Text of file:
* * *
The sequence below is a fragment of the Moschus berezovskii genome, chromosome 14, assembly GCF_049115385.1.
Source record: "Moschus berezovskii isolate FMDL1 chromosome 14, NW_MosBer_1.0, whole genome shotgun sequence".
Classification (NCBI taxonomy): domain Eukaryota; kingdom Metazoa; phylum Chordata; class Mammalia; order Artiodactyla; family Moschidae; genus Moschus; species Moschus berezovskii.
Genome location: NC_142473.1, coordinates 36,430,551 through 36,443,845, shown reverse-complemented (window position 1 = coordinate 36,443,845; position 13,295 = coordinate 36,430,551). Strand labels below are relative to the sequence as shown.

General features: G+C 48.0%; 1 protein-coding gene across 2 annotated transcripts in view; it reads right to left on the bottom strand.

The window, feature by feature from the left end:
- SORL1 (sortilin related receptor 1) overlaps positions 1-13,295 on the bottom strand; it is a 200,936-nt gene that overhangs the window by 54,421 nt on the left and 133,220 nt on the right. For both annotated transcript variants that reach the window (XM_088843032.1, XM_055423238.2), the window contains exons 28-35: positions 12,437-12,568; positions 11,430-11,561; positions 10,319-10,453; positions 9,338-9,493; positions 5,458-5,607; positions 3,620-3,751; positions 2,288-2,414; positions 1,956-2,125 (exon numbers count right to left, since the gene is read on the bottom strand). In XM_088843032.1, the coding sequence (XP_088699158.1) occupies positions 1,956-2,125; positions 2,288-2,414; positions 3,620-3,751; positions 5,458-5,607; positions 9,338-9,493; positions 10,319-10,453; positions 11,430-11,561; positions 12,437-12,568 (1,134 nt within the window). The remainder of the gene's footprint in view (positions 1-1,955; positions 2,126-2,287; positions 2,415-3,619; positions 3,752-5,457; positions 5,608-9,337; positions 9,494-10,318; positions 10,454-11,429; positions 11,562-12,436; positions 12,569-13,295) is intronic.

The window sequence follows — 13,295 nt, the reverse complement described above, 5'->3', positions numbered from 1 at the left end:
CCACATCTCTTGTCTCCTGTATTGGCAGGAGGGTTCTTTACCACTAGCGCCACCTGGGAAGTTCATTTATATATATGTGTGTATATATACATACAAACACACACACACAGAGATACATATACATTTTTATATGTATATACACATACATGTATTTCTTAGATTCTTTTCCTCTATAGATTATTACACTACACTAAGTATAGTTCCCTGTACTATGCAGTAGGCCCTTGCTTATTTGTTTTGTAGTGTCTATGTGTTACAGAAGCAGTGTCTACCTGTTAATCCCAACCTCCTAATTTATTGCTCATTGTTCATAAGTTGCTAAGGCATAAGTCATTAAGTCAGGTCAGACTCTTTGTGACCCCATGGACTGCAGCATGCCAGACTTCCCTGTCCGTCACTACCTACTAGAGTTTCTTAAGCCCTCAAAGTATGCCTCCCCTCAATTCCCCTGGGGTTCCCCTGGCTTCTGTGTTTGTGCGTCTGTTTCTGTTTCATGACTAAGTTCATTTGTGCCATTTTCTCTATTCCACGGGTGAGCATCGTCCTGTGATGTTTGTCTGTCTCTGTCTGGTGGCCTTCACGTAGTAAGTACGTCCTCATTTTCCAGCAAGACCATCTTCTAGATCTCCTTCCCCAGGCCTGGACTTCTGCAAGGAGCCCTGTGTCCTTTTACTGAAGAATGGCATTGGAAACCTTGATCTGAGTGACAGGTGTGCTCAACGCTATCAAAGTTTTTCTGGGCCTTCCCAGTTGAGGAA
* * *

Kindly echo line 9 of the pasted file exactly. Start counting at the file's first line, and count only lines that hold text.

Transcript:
CCACATCTCTTGTCTCCTGTATTGGCAGGAGGGTTCTTTACCACTAGCGCCACCTGGGAAGTTCATTTATATATATGTGTGTATATATACATACAAACACACACACACAGAGATACATATACATTTTTATATGTATATACACATACATGTATTTCTTAGATTCTTTTCCTCTATAGATTATTACACTACACTAAGTATAGTTCCCTGTACTATGCAGTAGGCCCTTGCTTATTTGTTTTGTAGTGTCTATGTGTTACAGAAGCAGTGTCTACCTGTTAATCCCAACCTCCTAATTTATTGCTCATTGTTCATAAGTTGCTAAGGCATAAGTCATTAAGTCAGGTCAGACTCTTTGTGACCCCATGGACTGCAGCATGCCAGACTTCCCTGTCCGTCACTACCTACTAGAGTTTCTTAAGCCCTCAAAGTATGCCTCCCCTCAATTCCCCTGGGGTTCCCCTGGCTTCTGTGTTTGTGCGTCTGTTTCTGTTTCATGACTAAGTTCATTTGTGCCATTTTCTCTATTCCACGGGTGAGCATCGTCCTGTGATGTTTGTCTGTCTCTGTCTGGTGGCCTTCACGTAGTAAGTACGTCCTCATTTTCCAGCAAGACCATCTTCTAGATCTCCTTCCCCAGGCCTGGACTTCTGCAAGGAGCCCTGTGTCCTTTTACTGAAGAATGGCATTGGAAACCTTGATCTGAGTGACAGGTGTGCTCAACGCTATCAAAGTTTTTCTGGGCCTTCCCAGTTGAGGAA